Dyslexia and Punctuation

A good dyslexia tutor helps a student develop their reading fluency over time, and one of the ways that they do this is through emphasis on punctuation. A dyslexic child tends to have a lot of difficulty with punctuation, sometimes ignoring it entirely when they are reading. As a result, a dyslexic child may read an entire paragraph like it is one large sentence, never pausing for commas or periods, or adding the right sort of emphasis or tone when there is an exclamation mark or question mark. Additionally, a dyslexic student may read constantly in monotone, not adding any emotion or variation in their voice as they read. When combined with a lack of emphasis on punctuation, this lack of emotion can make a dyslexic child’s voice seem more like a drone when reading rather than a narrator reading a story. In my years working as a dyslexia tutor, I have seen many examples of this.

When helping a dyslexic child with their reading, there are several different methods a dyslexic tutor uses to help them emphasize punctuation. One method a dyslexic tutor can use is to have their student overemphasize each bit of punctuation until they start to see and react to punctuation marks in a regular fashion. This overemphasis may involve having them pause longer than normal every time that they come upon a comma or a period. One option is to have them make a definite pause at commas, and then have them double the length of that pause when they come to a period. Now, to a listener, these techniques may make the narration sound a bit odd, but the point of the exercise is to help the dyslexic student pay more attention to punctuation; once they begin to do this, the overemphasis can be dropped.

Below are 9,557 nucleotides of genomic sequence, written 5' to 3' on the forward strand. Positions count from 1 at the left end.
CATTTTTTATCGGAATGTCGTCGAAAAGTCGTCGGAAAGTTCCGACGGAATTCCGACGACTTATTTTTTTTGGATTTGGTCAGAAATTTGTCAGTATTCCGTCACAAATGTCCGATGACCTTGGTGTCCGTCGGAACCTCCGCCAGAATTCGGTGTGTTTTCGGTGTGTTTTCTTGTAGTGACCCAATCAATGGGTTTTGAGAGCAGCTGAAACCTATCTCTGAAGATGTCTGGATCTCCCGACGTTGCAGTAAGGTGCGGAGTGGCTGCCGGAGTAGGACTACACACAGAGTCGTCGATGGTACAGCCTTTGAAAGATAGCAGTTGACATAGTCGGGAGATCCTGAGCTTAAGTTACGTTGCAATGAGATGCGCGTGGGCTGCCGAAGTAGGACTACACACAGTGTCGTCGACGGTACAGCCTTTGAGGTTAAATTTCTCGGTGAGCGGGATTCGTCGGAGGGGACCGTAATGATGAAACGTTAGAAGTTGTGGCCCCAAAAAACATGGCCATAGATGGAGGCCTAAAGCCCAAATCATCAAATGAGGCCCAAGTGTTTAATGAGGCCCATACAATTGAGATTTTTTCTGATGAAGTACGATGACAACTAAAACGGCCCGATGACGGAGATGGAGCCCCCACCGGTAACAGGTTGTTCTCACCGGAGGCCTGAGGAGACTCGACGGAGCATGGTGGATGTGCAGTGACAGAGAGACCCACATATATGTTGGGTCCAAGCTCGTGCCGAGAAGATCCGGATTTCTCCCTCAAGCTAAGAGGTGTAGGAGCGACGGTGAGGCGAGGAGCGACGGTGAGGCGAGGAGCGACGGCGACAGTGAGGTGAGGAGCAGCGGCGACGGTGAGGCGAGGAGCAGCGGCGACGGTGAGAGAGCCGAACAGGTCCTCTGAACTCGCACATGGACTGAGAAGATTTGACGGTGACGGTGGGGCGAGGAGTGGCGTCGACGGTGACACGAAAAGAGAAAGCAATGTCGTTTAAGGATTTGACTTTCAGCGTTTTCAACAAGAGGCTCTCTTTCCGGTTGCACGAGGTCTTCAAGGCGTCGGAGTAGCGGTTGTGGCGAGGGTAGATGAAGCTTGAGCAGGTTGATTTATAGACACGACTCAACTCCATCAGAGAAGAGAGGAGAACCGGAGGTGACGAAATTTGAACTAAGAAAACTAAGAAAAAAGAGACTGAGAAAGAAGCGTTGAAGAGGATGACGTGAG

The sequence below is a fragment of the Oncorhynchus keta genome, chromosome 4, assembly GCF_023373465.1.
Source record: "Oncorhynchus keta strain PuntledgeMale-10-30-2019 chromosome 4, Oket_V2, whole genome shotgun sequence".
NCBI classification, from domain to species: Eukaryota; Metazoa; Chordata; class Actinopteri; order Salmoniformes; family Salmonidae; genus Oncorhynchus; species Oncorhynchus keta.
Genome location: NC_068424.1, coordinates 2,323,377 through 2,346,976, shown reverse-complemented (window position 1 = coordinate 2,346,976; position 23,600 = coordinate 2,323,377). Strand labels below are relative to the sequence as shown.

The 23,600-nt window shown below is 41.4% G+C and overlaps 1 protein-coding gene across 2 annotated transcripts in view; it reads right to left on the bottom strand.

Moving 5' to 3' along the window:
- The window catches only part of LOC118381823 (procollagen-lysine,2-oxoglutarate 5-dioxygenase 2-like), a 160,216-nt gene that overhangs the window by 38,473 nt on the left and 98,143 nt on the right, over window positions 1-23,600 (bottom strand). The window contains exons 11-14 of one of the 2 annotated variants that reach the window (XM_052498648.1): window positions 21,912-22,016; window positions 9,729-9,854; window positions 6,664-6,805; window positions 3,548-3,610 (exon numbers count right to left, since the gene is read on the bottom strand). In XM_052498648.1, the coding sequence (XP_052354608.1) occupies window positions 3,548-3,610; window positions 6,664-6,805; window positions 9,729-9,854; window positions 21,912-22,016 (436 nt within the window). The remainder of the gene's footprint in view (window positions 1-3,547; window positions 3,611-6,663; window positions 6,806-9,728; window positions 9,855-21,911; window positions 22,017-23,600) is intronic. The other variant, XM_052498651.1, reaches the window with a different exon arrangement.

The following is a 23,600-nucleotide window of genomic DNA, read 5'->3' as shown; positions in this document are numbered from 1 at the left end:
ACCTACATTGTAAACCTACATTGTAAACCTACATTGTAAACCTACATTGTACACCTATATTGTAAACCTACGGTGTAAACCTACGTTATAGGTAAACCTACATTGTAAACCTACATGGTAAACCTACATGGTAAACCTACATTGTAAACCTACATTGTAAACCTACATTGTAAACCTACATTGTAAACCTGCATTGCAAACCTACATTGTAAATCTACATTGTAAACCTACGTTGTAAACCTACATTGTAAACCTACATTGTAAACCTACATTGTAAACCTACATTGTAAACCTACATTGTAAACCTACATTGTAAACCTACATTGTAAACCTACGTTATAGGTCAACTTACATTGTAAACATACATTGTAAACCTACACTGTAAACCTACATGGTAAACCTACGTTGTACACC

Another strategy a dyslexia tutor may use with commas is to have the student take a deep breath when they come upon one. This has the benefit of adding a physical reaction to the punctuation mark, which will help the dyslexic child remember it better;  it also gives them enough breath to continue with the rest of the sentence. With question marks, a dyslexia tutor will often ask their student to make a dramatic rise in their voice at the end of the sentence, to indicate beyond doubt that the sentence is a question.

By helping a dyslexic child master punctuation, a dyslexia tutor helps that child become a more fluent reader, as well as helping them gain a better understanding of the structure of the language. Once a dyslexic sees how punctuation is used to structure sentences, it gives them the another piece to use in putting together the puzzle of language fluency.

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